BP Blowout: Inside the Gulf Oil Disaster by Daniel Jacobs (1983)
BP Blowout is the first comprehensive account of the legal, economic, and environmental consequences of the disaster that resulted from the April 2010 blowout at a BP well in the Gulf of Mexico. The accident, which destroyed the Deepwater Horizon oil rig, killed 11 people. The ensuing oil discharge–the largest ever in U.S. waters—polluted much of the Gulf for months, wreaking havoc on its inhabitants and the environment.
A management professor and former award-winning Justice Department lawyer responsible for enforcing environmental laws, Daniel Jacobs tells the story that neither BP nor the federal government wants heard: how the company and the government fell short, both in terms of preventing and responding to the disaster.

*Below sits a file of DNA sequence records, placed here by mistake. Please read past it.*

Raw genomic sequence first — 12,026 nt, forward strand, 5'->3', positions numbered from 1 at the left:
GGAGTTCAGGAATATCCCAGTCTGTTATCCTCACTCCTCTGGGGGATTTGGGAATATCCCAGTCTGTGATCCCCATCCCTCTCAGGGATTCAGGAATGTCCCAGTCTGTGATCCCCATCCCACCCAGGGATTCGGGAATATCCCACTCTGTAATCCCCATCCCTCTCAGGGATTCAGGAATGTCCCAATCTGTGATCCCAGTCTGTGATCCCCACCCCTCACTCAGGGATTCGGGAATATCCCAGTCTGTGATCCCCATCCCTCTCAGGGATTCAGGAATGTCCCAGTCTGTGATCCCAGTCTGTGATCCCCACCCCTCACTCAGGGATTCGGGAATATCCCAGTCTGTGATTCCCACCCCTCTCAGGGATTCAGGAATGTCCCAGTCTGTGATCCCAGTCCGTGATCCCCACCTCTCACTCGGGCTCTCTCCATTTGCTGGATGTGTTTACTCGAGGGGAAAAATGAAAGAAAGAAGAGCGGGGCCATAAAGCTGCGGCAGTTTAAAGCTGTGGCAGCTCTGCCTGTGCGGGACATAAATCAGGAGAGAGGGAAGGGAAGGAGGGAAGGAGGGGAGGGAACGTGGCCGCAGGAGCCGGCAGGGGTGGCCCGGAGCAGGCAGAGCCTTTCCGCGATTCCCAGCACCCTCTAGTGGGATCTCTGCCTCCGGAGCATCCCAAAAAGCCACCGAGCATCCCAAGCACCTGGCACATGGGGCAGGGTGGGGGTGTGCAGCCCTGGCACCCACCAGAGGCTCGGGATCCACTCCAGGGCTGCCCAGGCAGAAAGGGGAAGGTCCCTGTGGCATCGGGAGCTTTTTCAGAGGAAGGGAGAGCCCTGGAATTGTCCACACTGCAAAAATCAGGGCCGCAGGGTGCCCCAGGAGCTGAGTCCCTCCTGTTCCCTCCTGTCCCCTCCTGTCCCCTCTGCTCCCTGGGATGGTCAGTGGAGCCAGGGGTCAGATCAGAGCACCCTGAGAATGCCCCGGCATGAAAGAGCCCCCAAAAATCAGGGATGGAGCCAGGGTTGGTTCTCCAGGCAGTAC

Critical details about the cause and aftermath of the disaster have emerged through court proceedings and with time. The key finding of the federal judge who presided over the civil litigation was that the blowout resulted from BP’s gross negligence.
BP has paid tens of billions of dollars to settle claims and lawsuits. The company also has pled guilty to manslaughter in a separate criminal case, but no one responsible for the tragedy is going to prison.
BP Blowout provides new and disturbing details in a definitive narrative that takes the reader inside BP, the White House, Congress and the courthouse. This is an important book for readers interested in the environment, sustainability, public policy, leadership, and risk management.